A human’s touch still needed
Japan finds that robots have limitations for certain kinds of work
ASAHIKAWA, Japan — Removing the tiny eyes that pockmark potatoes is dull, repetitive and time-consuming work — perfect, it would seem, for robots in a country where the population is declining and workers are increasingly in short supply.
But it’s not so simple.
When a food processing plant that makes potato salad and stews in Hokkaido, Japan’s northernmost island, tried out a robot prototype designed to remove the potatoes’ eyes, the machine was not up to the task.
The robot’s camera sensors were not sensitive enough to identify every eye. While human hands can roll a potato in every direction, the robot could rotate the vegetables on only one axis and so failed to dig out many of the blemishes that are toxic to humans. Other perfectly good pieces were carved away.
“Fundamentally, it could not do the work to the standard of humans,” said Akihito Shibayama, a factory manager at Yamazaki
Group, which operates the plant in Asahikawa, a midsize city in Hokkaido where 30 workers process about 15 tons of potatoes a day.
Japan, the world’s third-largest economy, hopes that robots and other types of automation will help solve its demographic problems and impending labor shortage.
But businesses are struggling as some jobs that seem ripe for a robotic takeover prove remarkably difficult to outsource to a machine.
Robots can “perform simple tasks but not tasks that require judgment or the ability to evaluate a change in a situation,” said Toshiya Okuma, associate director of global strategy in the robot business division of Kawasaki Heavy Industries, a leading Japanese developer of robotics that has long helped automate car factory assembly lines.
Still, however hospitable Japanese businesses have been to robots, they have learned that robots able to perform somewhat sophisticated tasks cost much more than human workers.
At the factory in Asahikawa, where about 60% of the work is automated, many tasks still require the human touch. Workers peel pumpkins, for example, because some skin enhances the flavor of stew. A robot can’t determine just how much skin to shuck off.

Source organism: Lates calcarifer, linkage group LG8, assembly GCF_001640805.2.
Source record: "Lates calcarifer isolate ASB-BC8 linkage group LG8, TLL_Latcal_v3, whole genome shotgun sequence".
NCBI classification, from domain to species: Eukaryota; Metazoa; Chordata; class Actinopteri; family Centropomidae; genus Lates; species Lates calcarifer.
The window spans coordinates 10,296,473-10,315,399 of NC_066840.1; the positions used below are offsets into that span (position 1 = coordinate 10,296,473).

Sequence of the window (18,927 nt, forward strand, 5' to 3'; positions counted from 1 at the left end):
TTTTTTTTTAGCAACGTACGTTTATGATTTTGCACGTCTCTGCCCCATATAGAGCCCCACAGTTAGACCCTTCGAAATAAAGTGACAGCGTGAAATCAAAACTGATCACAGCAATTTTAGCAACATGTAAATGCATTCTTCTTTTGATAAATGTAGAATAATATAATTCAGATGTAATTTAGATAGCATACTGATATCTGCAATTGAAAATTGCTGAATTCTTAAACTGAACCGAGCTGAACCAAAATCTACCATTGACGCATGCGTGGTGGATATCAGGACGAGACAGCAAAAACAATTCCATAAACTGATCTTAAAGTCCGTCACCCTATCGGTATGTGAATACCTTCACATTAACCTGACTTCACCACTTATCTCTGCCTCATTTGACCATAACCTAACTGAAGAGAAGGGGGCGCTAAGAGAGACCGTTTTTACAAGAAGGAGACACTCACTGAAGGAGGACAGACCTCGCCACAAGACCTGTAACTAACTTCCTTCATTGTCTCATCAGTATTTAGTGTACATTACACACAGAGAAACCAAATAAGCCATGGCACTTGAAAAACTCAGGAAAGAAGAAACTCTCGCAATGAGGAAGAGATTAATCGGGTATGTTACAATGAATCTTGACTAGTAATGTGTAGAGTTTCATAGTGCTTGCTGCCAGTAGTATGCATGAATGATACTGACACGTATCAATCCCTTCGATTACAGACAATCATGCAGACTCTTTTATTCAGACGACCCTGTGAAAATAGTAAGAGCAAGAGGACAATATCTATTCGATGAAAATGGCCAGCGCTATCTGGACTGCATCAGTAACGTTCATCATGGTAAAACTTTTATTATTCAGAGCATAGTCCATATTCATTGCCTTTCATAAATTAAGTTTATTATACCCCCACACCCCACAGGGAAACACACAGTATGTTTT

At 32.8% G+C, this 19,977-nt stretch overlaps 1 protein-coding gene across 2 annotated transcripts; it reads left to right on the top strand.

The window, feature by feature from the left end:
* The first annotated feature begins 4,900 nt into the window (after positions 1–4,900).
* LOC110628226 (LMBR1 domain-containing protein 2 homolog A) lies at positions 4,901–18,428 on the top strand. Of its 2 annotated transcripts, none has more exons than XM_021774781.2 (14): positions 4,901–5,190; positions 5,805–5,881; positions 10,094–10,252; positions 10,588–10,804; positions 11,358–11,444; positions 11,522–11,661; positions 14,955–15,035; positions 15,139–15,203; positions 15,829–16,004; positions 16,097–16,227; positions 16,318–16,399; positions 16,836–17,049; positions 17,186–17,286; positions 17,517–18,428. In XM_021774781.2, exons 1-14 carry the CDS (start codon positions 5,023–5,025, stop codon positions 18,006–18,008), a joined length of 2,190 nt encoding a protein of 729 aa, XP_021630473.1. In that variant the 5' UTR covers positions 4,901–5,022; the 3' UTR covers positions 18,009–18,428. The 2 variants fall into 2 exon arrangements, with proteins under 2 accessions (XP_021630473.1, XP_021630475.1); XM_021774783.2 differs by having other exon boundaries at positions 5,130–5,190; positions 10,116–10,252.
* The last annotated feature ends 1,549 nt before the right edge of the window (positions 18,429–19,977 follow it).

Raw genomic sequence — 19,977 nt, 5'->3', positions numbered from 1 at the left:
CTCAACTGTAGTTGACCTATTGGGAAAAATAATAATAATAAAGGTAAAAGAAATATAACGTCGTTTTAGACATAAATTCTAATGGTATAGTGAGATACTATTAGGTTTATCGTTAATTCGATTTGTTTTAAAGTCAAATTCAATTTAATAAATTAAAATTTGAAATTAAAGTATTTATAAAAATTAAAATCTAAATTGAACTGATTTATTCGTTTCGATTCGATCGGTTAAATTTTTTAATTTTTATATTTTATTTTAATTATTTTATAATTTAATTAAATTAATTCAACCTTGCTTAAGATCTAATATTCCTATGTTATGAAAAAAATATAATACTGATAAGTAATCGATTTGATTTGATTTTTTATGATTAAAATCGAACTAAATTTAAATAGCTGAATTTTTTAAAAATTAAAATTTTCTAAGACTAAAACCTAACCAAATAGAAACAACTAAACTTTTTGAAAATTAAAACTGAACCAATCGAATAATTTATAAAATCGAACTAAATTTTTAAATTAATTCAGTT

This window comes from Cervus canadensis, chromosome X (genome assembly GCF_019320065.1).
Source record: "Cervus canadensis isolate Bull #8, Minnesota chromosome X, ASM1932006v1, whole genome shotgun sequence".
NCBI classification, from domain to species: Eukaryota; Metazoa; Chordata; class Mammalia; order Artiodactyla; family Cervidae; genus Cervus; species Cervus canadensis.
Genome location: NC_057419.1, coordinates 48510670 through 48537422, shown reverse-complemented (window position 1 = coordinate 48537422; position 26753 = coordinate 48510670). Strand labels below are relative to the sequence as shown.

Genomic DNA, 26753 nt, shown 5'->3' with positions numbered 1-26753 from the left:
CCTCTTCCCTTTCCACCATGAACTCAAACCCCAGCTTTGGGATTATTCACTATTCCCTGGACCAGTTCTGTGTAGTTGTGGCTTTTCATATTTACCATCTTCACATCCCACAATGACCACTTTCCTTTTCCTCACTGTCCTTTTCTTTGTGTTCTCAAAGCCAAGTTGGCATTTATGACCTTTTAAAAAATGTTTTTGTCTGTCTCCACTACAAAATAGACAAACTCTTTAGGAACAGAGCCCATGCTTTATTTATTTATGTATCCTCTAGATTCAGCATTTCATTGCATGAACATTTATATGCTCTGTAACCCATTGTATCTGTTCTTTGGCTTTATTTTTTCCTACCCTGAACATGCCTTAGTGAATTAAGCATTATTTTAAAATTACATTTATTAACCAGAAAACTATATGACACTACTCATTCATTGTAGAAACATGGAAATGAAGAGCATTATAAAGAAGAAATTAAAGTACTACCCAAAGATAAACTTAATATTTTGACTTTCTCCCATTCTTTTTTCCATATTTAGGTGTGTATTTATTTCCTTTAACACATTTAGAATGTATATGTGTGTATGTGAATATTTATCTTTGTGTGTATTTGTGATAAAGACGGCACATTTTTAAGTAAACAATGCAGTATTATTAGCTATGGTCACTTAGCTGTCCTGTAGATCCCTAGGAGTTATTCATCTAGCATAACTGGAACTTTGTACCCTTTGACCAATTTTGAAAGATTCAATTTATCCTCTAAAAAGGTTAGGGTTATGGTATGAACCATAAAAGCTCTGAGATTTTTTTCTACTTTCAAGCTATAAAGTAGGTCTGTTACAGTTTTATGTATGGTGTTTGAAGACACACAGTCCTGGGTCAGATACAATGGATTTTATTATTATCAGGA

Helping drive the interest in robots are concerns about the declining population in Japan, where births are at their lowest level since 1874. Already industries, including manufacturing, are starting to run low of workers.
In Japan, “instead of displacing workers, you are simply replacing workers,” said Todd Sneider, deputy division chief for the Japan division of the International Monetary Fund.
Although a bill was passed last year to grant new visas to foreign workers to help cope with shortages, the government has consistently emphasized robots as more likely saviors.
“So where you would potentially have immigrants doing the jobs, you say, ‘Go make robots,’ ” said Selma Sabanovic, a professor of cognitive science at Indiana University who was a visiting scholar at the National Institute of Advanced Industrial Science and Technology in Tsukuba, Japan.
Business leaders have expressed doubts that foreigners could quickly solve Japan’s need for workers.
“Japan has kind of a very pure-blood race,” said Noritsugu Uemura, an executive in charge of government and external relations for Mitsubishi Electric, a leading electronics manufacturer. “I think not only could it take 20 or 30 years, but it will take more like 40 or 50 years to integrate immigrants into Japan.”
Human workers remove eyes from potatoes at a Yamazaki Group factory in Asahikawa, Japan.